Record number of farmers are selling up and leaving amid increasing fears of land grabs

Farmers are anxious about the growing number of South Africans forcefully ‘reclaiming land’ without giving owners any compensation.

The backdrop of high input costs, low returns and a weakening rand is also scaring many in the profession into walking away whilst they can still recuperate some value from their operations.

These findings have been published in South Africa’s largest agricultural magazine, Landbou Weekblad. They estimate that more than 20,000 farms are currently up for sale – the highest number in the last 20 years.

Leading SA agriculturists have expressed their concerns that many farmers could be tempted to simply give up over the next year:

Agri-Sector Unity Forum chairperson Japie Grobler:

“For a lot of farmers, the true costs of production are not calculated. What about overheads like electricity? It is going to be especially tough this year with the low prices and very high costs of production. We are going to face a lot of farmers not being able to farm for at least another year.”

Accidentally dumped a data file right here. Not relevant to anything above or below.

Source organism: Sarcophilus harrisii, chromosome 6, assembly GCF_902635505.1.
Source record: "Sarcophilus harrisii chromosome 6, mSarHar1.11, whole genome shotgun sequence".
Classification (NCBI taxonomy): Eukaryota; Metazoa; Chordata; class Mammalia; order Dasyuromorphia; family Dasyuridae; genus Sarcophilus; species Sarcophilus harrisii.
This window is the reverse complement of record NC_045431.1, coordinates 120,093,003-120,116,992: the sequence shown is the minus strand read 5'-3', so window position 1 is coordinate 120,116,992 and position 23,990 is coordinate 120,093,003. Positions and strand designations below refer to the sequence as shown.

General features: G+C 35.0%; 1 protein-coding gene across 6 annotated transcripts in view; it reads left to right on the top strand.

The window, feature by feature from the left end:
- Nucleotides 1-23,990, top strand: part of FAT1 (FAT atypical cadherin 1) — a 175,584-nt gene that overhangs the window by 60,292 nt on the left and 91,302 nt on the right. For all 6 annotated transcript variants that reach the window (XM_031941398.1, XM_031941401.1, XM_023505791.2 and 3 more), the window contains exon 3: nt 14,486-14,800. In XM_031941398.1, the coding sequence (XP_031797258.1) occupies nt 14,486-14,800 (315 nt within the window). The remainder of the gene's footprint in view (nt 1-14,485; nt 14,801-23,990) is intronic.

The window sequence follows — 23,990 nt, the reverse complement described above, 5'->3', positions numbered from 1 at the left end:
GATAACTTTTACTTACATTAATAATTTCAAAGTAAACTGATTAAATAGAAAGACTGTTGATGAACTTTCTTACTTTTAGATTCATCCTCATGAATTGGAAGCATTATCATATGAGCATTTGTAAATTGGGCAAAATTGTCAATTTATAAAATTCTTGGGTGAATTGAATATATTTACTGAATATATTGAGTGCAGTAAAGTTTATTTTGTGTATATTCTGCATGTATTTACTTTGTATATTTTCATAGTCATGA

Chief Economist at Agri-SA Hamlet Hlomendlini:

“Being unable to recover from the drought might be one of the reasons leading to some of the farm sales that we see in the market. Fears of expropriation without compensation might also be the reason.”

With 5% of all employment in SA being farming-based (double that of the mining sector), it’s obvious that a mass exodus easily has the potential to derail our economy even further.

Hamlet Hlomendlini did offer a slightly more optimistic interpretation of the farm sales data, though. He added that the spike in sales wouldn’t be all doom and gloom if they were being bought for farming purposes.

Read: Take the land without compensation and you’ll start a civil war, warns FF+

It could be a case of larger farms buying out smaller ones, centralising the industry and consolidating its value.

Land seizures do remain a very real threat to some owners, however. Farming is currently balanced on a knife-edge, and it requires a lot of tough, rational leadership to steer it back on course.

Now, where can we find us some of that?

Source: The South African
Author: Tom Head


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